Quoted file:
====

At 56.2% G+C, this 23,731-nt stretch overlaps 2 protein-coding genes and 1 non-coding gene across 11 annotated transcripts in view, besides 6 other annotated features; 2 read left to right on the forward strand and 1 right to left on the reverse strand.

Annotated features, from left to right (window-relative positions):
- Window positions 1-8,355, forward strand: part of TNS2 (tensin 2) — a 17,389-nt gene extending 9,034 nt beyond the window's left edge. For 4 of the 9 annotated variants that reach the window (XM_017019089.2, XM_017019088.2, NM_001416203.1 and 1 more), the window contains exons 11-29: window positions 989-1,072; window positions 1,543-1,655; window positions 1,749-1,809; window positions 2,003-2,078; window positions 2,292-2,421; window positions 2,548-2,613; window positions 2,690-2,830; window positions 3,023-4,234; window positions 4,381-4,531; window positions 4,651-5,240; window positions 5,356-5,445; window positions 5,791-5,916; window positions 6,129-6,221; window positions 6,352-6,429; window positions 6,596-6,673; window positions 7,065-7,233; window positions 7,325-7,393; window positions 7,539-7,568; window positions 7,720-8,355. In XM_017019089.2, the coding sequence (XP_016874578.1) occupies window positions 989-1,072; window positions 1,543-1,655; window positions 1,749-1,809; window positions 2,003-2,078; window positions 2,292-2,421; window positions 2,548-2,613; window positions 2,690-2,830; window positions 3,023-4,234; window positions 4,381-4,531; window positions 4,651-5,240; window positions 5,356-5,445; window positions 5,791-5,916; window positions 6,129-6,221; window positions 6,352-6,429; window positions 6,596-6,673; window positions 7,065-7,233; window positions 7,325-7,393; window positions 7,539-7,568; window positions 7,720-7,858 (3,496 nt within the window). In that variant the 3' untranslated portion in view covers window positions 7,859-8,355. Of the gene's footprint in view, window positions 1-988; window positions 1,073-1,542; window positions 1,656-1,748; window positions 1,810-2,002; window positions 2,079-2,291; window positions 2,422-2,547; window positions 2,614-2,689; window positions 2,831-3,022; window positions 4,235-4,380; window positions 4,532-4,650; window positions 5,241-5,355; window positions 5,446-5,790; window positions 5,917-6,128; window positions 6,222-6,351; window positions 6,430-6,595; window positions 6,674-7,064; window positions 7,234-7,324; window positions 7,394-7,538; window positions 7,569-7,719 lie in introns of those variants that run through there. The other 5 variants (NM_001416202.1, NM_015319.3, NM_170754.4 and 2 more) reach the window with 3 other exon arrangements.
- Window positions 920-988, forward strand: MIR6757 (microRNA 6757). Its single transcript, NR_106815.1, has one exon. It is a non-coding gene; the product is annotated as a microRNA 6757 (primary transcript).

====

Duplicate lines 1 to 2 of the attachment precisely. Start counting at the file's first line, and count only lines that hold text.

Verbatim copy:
At 56.2% G+C, this 23,731-nt stretch overlaps 2 protein-coding genes and 1 non-coding gene across 11 annotated transcripts in view, besides 6 other annotated features; 2 read left to right on the forward strand and 1 right to left on the reverse strand.

Annotated features, from left to right (window-relative positions):